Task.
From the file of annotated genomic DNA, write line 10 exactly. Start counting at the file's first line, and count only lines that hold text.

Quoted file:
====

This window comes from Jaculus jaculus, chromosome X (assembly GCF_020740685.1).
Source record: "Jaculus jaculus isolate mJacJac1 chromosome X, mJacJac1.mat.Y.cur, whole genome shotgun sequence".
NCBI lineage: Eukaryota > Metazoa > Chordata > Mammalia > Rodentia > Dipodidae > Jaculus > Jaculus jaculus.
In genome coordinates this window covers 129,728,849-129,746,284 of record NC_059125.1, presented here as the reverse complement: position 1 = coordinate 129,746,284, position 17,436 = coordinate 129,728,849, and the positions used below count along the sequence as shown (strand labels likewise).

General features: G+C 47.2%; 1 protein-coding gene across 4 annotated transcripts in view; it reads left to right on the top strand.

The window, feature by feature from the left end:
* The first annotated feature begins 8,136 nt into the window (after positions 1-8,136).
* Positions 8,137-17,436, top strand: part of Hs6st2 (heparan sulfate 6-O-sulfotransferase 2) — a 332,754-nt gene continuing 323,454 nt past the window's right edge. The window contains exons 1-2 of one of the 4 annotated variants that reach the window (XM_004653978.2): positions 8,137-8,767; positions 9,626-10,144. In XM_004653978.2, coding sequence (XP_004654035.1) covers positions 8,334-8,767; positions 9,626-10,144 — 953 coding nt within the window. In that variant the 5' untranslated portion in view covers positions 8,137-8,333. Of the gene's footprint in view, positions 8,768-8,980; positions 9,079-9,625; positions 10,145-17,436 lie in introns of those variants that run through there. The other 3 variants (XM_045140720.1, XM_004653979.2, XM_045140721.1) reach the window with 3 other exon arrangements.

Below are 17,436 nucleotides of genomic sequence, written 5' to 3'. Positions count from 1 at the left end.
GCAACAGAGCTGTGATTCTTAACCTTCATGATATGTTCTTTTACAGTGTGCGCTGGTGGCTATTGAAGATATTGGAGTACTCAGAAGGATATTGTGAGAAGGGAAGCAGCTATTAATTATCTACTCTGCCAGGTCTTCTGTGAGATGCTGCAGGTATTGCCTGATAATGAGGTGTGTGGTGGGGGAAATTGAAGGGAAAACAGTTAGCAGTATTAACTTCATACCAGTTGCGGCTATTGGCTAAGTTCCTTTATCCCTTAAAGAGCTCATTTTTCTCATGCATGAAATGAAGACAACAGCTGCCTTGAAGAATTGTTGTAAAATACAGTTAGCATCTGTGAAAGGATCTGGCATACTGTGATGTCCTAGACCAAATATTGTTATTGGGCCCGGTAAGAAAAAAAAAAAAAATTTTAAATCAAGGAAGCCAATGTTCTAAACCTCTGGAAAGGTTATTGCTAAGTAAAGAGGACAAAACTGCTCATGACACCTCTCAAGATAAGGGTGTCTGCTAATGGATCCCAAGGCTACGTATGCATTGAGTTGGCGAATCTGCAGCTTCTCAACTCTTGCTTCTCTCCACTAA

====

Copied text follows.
GCAACAGAGCTGTGATTCTTAACCTTCATGATATGTTCTTTTACAGTGTGCGCTGGTGGCTATTGAAGATATTGGAGTACTCAGAAGGATATTGTGAGAAGGGAAGCAGCTATTAATTATCTACTCTGCCAGGTCTTCTGTGAGATGCTGCAGGTATTGCCTGATAATGAGGTGTGTGGTGGGGGAAATTGAAGGGAAAACAGTTAGCAGTATTAACTTCATACCAGTTGCGGCTATTGGCTAAGTTCCTTTATCCCTTAAAGAGCTCATTTTTCTCATGCATGAAATGAAGACAACAGCTGCCTTGAAGAATTGTTGTAAAATACAGTTAGCATCTGTGAAAGGATCTGGCATACTGTGATGTCCTAGACCAAATATTGTTATTGGGCCCGGTAAGAAAAAAAAAAAAAATTTTAAATCAAGGAAGCCAATGTTCTAAACCTCTGGAAAGGTTATTGCTAAGTAAAGAGGACAAAACTGCTCATGACACCTCTCAAGATAAGGGTGTCTGCTAATGGATCCCAAGGCTACGTATGCATTGAGTTGGCGAATCTGCAGCTTCTCAACTCTTGCTTCTCTCCACTAA